FDA warns South East Asia on fake hepa drugs

FDA warns South East Asia on fake hepa drugs

The Food and Drug Administration (FDA) has given a warning to consumers and drug establishments about the circulation of fake medicine for hepatitis C in Southeast Asia which may reach the Philippine market.

The FDA listed Sofosbuvir+Ledipasvir (Ledso) 400-milligrams/90-mg capsule with batch number 0022, and Daclatasvir (Dakavir) 60-mg capsule with batch number 0322 as the fake hepatitis C drugs that drug outlets and the public should watch out for.

FDA warns South East Asia on fake hepa drugs

(Photo credit: guardian)

Both drug batches have a manufacturing date of May 2015, an expiration date of April 2017 and are unregistered in FDA.

The World Health Organization (WHO) also issued a health warning, stating that the fake hepatitis C drugs were labeled as manufactured by Pharco Corp. in Alexandria, Egypt. However, Pharco Corp. has denied manufacturing both drug products.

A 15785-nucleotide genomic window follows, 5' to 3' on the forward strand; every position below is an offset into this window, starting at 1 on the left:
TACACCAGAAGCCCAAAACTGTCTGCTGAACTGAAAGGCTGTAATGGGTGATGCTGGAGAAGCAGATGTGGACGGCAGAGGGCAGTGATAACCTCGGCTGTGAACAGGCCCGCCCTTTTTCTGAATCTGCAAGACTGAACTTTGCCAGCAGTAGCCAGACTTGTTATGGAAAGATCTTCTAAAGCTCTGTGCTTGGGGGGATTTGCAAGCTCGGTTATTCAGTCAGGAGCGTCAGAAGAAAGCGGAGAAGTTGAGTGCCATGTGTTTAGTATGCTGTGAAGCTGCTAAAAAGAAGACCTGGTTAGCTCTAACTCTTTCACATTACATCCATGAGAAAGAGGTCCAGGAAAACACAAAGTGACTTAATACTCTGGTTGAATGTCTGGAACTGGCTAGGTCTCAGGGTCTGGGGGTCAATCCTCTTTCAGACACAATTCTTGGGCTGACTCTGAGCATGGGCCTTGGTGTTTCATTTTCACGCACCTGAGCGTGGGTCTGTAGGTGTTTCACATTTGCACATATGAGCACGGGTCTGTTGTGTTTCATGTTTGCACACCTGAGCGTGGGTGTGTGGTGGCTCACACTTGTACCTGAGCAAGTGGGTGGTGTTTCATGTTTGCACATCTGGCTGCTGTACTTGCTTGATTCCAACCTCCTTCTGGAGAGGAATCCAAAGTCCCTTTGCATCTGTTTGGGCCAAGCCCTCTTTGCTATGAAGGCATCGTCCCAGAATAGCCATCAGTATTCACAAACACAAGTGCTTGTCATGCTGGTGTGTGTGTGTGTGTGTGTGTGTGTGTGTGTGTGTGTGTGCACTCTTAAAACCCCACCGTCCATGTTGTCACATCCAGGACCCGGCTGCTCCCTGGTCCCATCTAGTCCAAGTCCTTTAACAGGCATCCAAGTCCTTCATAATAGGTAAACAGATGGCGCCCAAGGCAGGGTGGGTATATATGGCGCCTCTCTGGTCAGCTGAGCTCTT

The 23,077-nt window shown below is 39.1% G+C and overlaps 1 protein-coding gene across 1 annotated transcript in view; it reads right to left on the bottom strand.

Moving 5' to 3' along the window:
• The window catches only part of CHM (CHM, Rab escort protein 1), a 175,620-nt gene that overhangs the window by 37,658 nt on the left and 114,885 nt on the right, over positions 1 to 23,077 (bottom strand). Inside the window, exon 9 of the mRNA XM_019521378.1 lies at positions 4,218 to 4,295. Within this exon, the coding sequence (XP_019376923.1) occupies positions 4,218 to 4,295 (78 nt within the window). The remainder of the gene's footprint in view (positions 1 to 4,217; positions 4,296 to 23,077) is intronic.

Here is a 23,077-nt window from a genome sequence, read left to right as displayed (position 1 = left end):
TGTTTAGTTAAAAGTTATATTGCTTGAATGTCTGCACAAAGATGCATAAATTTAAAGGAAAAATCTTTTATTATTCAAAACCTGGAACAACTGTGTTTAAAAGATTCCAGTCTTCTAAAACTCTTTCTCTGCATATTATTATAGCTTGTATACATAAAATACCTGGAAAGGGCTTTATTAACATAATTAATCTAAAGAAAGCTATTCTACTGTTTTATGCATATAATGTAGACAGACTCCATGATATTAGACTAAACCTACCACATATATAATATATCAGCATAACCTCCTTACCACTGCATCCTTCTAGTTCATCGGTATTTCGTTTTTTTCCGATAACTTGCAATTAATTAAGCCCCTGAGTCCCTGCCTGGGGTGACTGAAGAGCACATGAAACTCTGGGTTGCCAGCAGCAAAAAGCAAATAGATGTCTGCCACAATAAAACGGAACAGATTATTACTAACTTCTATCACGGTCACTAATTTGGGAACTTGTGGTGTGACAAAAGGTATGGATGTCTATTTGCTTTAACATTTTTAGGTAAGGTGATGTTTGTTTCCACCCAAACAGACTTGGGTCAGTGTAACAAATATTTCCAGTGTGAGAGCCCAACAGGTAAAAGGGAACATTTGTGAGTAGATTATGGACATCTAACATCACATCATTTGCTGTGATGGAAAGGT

The FDA added that Officers of the Field Regulatory Operations Office has already been deployed to inspect if drug stores and establishments are selling the fake hepatitis C medicine.

The intake of fake medicine such as fake hepatitis c drugs poses serious health risks to the public. These include poisoning, nausea, vomiting, diarrhea, digestive problems, gas perfusion, dyspnea, infection, organ failure, death, abnormal heart function, elevated blood glucose levels, and acceleration of the progression of the disease which can be fatal depending on the person’s health condition.

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